Euphoric, victory-starved Bills fans have begun asking, “Who needs Luck when you have Fitzmagic?”
The references, of course, are to current Buffalo quarterback Ryan Fitzpatrick and Andrew Luck, the Stanford University senior signal-caller who is destined to be the Heisman Trophy winner this December and the No. 1 NFL draft pick next April.
Believe me, as someone who has covered this lost decade of Bills football, I understand the fans’ giddiness. They’ve been famished for something, anything positive. And Fitzpatrick, the Harvard graduate who could easily be plying his trade on Wall Street instead of One Bills Drive, has given them reason for hope.
He and his surprising 2-0 Bills are one of the feel-good stories in the early going of this NFL season. His Brady-like numbers – 7 touchdown passes, just one interception, 40 points-per-game – have people in these parts and beyond thinking, maybe, just maybe, the quarterback roulette that’s been playing in Buffalo since Jim Kelly’s retirement 14 years ago is about to stop.
I hope that is indeed the case.
I hope the seventh-round draft pick who went to Harvard after failing to receive a single Division I scholarship offer is about to become the next Kurt Warner – a journeyman who came out of no-where to become an NFL star.
But I still need to see more from Fitz before I start clamoring for a cereal to be named for him.
Fitz, an eminently likeable chap, has guided the Bills to wins in six of his last 10 starts. But he has yet to produce a signature victory against an upper echelon team.
That opportunity presents itself Sunday when unbeaten Buffalo (man, I haven’t written that in awhile) faces the New England Bradys, er, Patriots at the soldout and sure to be rockin’ Ralph.
Tom Brady amazingly has taken his Hall of Fame game to an even higher level with close to 1,000 passing yards through two games. He is completing a mind-boggling 71 percent of his passes.
Of course, we are used to seeing such magnificence from the quarterback with the three Super Bowl rings.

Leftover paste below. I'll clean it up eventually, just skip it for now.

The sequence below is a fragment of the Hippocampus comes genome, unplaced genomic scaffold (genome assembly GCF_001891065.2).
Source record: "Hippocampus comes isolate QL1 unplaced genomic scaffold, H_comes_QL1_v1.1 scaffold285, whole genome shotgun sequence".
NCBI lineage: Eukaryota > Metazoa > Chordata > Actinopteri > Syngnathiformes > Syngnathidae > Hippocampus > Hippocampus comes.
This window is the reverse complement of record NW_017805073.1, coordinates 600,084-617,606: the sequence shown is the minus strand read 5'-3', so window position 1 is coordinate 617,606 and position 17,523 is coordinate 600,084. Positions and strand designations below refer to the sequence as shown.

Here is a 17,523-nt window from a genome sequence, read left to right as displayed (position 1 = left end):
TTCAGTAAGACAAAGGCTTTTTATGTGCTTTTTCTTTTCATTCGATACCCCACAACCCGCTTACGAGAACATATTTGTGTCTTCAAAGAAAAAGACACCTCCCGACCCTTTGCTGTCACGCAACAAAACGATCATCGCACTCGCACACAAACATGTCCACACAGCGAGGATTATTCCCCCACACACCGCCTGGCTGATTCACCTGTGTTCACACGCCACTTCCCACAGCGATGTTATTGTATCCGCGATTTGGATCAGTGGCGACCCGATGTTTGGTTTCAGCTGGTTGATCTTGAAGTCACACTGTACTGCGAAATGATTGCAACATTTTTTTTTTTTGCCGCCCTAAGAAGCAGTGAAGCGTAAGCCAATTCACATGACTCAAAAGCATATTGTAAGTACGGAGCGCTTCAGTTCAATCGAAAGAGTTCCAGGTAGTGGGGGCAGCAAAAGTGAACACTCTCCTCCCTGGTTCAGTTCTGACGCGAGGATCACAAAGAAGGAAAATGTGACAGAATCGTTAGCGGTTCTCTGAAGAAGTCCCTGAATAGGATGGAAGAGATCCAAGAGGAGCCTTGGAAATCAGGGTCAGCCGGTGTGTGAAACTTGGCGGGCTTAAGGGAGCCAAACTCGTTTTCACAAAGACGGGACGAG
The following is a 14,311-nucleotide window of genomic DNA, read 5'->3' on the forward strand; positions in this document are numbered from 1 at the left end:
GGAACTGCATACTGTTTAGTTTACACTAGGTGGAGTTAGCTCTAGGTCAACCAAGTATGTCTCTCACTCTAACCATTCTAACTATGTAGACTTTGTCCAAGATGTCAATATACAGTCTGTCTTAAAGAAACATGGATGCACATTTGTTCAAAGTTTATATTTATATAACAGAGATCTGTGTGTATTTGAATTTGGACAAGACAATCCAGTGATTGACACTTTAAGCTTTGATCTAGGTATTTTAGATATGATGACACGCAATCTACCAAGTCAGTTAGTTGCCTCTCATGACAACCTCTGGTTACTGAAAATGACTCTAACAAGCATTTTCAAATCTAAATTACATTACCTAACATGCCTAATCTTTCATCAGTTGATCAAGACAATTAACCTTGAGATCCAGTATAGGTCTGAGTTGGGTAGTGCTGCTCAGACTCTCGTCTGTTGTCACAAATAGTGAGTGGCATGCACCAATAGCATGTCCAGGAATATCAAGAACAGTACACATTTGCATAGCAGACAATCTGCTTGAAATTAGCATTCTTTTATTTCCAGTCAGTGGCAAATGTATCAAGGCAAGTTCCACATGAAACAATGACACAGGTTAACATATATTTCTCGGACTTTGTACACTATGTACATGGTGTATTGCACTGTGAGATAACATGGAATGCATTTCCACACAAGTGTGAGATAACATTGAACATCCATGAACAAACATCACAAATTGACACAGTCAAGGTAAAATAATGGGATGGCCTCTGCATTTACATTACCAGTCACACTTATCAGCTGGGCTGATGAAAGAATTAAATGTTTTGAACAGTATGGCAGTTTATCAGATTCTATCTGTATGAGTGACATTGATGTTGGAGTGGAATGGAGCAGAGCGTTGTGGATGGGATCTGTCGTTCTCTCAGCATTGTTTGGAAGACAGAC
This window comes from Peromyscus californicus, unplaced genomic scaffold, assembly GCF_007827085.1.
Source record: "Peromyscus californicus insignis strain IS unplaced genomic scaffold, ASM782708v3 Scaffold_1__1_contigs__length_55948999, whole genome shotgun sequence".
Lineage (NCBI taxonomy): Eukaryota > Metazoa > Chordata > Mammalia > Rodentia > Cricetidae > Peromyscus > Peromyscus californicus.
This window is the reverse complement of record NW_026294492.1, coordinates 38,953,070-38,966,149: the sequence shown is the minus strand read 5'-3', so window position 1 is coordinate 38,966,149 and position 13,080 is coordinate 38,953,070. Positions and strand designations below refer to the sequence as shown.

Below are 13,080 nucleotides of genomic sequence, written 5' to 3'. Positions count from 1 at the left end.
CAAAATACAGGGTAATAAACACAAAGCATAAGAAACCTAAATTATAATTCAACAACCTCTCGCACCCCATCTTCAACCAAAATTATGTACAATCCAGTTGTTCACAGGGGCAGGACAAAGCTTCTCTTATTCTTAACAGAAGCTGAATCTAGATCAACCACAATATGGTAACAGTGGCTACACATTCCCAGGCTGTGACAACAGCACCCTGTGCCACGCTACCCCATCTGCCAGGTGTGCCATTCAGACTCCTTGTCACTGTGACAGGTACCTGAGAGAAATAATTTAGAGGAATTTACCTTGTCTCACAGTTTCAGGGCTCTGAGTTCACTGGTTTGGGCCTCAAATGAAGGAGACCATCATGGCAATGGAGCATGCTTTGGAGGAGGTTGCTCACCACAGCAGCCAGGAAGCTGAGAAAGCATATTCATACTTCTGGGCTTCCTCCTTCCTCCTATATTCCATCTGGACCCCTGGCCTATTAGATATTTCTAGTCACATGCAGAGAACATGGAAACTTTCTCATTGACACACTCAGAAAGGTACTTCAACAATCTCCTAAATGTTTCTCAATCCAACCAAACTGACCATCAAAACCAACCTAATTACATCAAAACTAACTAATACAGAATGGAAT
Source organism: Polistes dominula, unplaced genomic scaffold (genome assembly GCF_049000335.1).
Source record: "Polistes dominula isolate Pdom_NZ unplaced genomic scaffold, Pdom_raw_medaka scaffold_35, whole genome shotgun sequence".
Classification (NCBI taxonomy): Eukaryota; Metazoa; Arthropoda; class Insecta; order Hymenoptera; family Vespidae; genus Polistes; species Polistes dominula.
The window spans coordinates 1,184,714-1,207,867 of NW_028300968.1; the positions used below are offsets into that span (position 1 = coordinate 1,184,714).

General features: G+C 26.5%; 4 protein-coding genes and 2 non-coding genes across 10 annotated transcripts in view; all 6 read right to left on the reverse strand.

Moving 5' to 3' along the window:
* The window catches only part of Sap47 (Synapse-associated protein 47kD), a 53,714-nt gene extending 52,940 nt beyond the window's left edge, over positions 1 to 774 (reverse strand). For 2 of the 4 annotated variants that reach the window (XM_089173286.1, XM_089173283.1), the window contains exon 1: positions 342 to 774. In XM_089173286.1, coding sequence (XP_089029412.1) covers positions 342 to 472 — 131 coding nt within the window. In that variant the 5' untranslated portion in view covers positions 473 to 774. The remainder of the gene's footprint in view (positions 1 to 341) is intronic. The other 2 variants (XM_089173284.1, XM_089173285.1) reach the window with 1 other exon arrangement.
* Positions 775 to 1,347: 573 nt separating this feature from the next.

Brady has helped the Pats dominate the Bills, who have lost 15 straight in the series.
The wizards of odds in Vegas have installed New England as touchdown favorites.
Interestingly, as good as the Brady Bunch has been, this is not a team without its flaws. The quarterback’s heavenly play has masked some serious defensive deficiencies. You can definitely throw and run and score on the Pats.
Fitz’s performances against New England last season were a mixed bag. In his first start against them, he was 20-of-28 for 247 yards, two scores and two picks in a 38-30 loss. When he met the Pats again later in the season, he struggled mightily – throwing three picks while compiling a paltry 37.1 quarterback rating in a 34-3 loss.
Credit Bill Belichick, who has a reputation for confusing even the brightest of quarterbacks, for making significant adjustments the second time around.
The best way for the Bills to win will be to control the clock, win the time-of-possession battle, keep Brady off the field. Engaging in a shootout might be entertaining for awhile, but Brady very well could wind up with 600 passing yards against a Bills “D” that still isn’t getting enough pressure on quarterbacks and was burned badly when its defensive backs didn’t compete strongly enough for balls in the air.
Fitz and the Bills have been impressive so far. They bludgeoned a bad football team in the opener the way good football teams are supposed to. And they kept their cool and made a stirring comeback against the Raiders.
New England, though, will be a much sterner test. Should Fitz & Co. pull off an upset, we’ll see giddiness in Bills Nation the likes of which we haven’t seen since Doug Flutie was performing his magic act a decade ago.